Property prices could rise 4 per cent next year

The rebound in the property market is expected to continue in 2024, with values to rise by up to 4 per cent, according to a new report.

PropTrack’s Property Market Outlook Report December 2023, predicts that national home prices will increase between 1 per cent and 4 per cent on the back of tight supply and surging demand.

The report found that Perth (5 per cent to 8 per cent), Adelaide (4 per cent to 7 per cent), and Brisbane (3 per cent to 6 per cent) are likely to lead home price growth across the country, after consistently recording strong gains in 2023.

While prices in Sydney (2 per cent to 5 per cent), and Melbourne (1 per cent to 4 per cent) are set to rise, though at a slower pace than they have over the past 12 months.

However, it’s not all good news for homeowners, with the smaller capital cities potentially seeing declines or only moderate gains over the year, including Canberra (-1 per cent to 2 per cent), Hobart (-2 per cent to 1 per cent), and Darwin (-3 per cent to 0 per cent).

PropTrack Director of Economic Research and report author, Cameron Kusher, said Australia’s property market proved resilient in 2023. 

“Home prices have increased 5.5 per cent so far this year to a record high, despite deteriorating housing affordability and interest rate rises significantly reducing borrowing capacities,” Mr Kusher said.

“Nationally, we expect prices to grow between 1 per cent and 4 per cent in 2024.”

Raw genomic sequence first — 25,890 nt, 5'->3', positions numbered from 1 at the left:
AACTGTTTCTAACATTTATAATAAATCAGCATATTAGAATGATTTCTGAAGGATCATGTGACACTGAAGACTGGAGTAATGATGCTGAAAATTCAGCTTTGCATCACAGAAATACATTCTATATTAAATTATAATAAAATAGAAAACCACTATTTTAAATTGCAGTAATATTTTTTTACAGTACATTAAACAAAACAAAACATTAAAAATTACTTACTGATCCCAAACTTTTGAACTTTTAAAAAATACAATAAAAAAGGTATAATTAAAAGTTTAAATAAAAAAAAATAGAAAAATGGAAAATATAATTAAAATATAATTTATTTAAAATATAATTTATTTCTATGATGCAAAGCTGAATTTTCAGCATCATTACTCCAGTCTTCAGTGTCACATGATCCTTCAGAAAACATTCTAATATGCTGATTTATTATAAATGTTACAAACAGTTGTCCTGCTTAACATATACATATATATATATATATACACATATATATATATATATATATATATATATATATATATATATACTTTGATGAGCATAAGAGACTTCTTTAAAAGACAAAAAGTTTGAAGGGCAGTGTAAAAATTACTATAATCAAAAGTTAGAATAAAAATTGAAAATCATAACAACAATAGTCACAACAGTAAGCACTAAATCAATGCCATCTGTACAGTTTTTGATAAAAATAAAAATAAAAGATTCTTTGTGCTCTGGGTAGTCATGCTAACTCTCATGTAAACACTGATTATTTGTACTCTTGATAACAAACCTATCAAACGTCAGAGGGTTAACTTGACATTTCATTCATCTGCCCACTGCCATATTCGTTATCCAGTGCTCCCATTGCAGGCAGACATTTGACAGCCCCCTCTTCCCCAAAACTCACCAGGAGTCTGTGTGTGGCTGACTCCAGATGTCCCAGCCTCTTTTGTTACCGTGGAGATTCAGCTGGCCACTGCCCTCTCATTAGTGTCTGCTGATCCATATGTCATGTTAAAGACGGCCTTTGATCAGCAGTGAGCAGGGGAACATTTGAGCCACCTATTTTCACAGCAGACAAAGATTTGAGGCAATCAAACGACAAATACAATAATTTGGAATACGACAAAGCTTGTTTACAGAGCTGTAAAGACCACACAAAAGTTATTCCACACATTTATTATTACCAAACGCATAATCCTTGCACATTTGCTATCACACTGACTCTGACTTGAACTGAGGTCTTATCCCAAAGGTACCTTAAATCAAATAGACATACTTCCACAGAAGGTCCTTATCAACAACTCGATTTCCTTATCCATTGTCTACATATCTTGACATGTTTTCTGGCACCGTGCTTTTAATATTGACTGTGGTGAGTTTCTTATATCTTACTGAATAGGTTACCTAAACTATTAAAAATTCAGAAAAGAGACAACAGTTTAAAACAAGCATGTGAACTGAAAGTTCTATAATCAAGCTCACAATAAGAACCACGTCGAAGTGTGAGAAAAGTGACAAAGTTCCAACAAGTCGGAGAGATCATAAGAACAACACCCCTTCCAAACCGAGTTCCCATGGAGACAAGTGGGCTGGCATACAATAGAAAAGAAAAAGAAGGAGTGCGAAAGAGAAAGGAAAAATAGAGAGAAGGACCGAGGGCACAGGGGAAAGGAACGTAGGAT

Mr Kusher said he expects a combination of continued strong demand and limited new housing construction will contribute to price gains, albeit at a slower pace than what we experienced this year.

“Stage three tax cuts will commence in July, which will benefit higher income earners, and in turn, could lead to increased demand for higher priced housing,” he said.

“Interest rates are now at a 12-year high, and while they remained steady in December, there is a possibility of future increases, which could have an impact on buyer and seller sentiment.” 

Source: PropTrack

According to the report, national home prices rose 5.5 per cent over the course of the year to sit at a record-high level.

Capital cities drove home price growth in 2023, rising 6.6 per cent over the same period, compared to a 2.8 per cent increase in regional areas.

Nationally, the total stock of properties for sale is historically low, sitting 23.9 per cent below its November decade average.

Mr Kusher said buyers have been competing for a relatively low volume of stock and as a result, the number of enquiries per listing on increased 20.5 per cent year-on-year.

He said reflecting on 2023, a number of factors drove the home price rebound. 

“The strength and pace of Australia’s market rebound despite surging interest rates surprised many this year,” he said. 

“The volume of stock available for sale remained at persistently low levels while buyer demand also increased significantly, fuelled by a housing shortage and strong population growth.

“It’s likely these trends will continue into 2024.”

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Rowan Crosby

Rowan Crosby is a freelance journalist specialising in finance and real estate.